Today, in frigid temperatures, I headed out to Pelham Bay Park for an Owl walk with the Urban Park Rangers. I arrived just around 11:00 a.m. and met Rangers, Kathy, Adelaide and Mara at the Nature Center. We were chatting outside the center, when Ranger Adelaida, indicated that something had flown in on one of the trees. I scanned the area and found the subject; the bird was too big to be a Hawk…could it be, I quickly brought up my bins and shouted with glee, “Great Horned Owl.” I could not believe it; here I was getting ready for an Owl walk and who shows up, but a Great Horned Owl. I tried to get my camera for a photo, but the Great Horned who by now was being harassed by Blue Jays decided to leave and with a few flaps of its magnificent wings, was quickly gliding among the trees. We tracked it and got additional looks before we lost it in the trees. Three of us, walked out to the trees where we lost it, hoping that it might have perched, but with the Blue Jays, no longer fussing, I knew that the Owl had moved on. If we were looking for a good omen to start the day, then nothing else could top this. I was pumped and looked forward to the rest of the walk.
By then, we were joined by one other birder, Johnny, and the five of us boarded a Parks Department Van and headed out to Hunter’s Island. At Hunter’s Island we were joined by two additional Rangers, who were also hoping to find Owls. The group headed over to the Pine Grove; the same place where I had seen Long-eared Owls back on January 3rd and began searching. While there, I met a couple of knowing faces…fellow birders, Tom B. and his wife who indicated that they had not found any Owls. It appeared we were not having much success, when Ranger Kathy beckoned me over and pointed up into the high up branches of an Eastern White Pine. There in the sun taking a nice snooze was a Northern-saw Whet Owl. A cool sight indeed! I was able to get a few photos even though the Owl was pretty high up and partially hidden by pine needles. Everyone got good looks and we continued searching the rest of the Pine grove, but could not find any other Owls.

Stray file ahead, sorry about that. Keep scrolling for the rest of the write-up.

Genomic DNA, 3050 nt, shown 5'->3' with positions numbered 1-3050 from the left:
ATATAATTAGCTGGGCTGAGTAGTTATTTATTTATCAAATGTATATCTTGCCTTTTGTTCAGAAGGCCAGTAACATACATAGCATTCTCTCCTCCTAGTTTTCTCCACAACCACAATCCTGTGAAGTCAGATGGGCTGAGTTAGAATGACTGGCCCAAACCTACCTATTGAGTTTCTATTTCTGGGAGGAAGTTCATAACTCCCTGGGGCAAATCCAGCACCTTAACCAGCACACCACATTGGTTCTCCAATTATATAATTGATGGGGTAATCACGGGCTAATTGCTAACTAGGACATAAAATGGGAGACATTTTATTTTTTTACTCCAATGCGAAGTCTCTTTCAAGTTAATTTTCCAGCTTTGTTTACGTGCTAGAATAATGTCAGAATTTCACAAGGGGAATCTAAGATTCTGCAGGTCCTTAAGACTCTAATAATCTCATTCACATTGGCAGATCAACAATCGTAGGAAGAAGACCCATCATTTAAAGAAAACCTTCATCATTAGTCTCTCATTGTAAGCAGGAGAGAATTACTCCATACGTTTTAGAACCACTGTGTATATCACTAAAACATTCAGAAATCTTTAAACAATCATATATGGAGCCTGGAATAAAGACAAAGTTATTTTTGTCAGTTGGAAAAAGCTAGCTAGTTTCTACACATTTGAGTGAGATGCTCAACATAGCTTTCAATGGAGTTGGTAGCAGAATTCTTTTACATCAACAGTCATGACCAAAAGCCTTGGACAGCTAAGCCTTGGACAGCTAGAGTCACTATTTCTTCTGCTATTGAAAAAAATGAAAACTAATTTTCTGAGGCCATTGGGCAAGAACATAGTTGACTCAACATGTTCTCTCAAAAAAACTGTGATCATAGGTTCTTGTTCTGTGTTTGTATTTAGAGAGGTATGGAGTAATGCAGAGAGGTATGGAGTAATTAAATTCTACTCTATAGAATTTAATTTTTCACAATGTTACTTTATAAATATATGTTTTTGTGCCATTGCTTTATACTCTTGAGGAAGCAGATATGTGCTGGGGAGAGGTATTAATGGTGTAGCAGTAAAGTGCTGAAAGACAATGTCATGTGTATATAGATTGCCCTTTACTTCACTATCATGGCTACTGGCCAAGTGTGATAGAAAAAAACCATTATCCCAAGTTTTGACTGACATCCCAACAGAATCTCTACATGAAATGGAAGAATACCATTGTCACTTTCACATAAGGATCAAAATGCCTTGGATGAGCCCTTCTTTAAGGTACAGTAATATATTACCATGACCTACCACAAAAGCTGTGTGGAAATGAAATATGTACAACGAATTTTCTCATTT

After about half an hour, we left the Eastern White Pine grove and headed along the Kazirimoff Nature Trail towards another grove of Norway Spruces. Along the way we stayed alert looking for the Great Horned. While there was no sign of the GHO; we did see a number of birds including Red-tail Hawks, Red-bellied Woodpeckers, White-throated Sparrows, Song Sparrows, Tufted Titmice and Carolina Wren. We got to the Norway spruce grove and did a thorough search, but could not find any Owls; that is not to say nothing was there. The Norway spruce is a very tall tree and Owls could easily hide in the topmost branches, making them hard to find. As we were leaving the grove, an immature Red-tail Hawk flew in and was very cooperative giving us fantastic looks and posed for many photographs that I took. We got back to the van and headed back to the Nature center ending our walk with the Rangers.
I decided to continue birding and headed out to Eastchester Bay; along the way I found additional birds including Hermit Thrushes, American Tree Sparrows, Fox Sparrows and an Eastern Tohee. I decided to call it day around 3:30 and headed back home. It was a fantastic day of birding and the Urban Park Rangers were great spotters and excellent hosts! I look forward to birding with them in the near future. Species seen include Great Horned Owl, Northern Saw-whet Owl, Blue Jay, Red-bellied Woodpecker, Tufted Titmouse, Downy Woodpecker, Carolina Wren, American Robin, Northern Cardinal, Northern Mockingbird, American Tree Sparrow, Fox Sparrow, Song Sparrow, White-throated Sparrow, White-crowned Sparrow (Juvenile), House Sparrow, Canada Goose, Eastern Towhee (Male), European Starling, Hermit Thrush, Red-tail Hawk and Northern Harrier for a total of 22.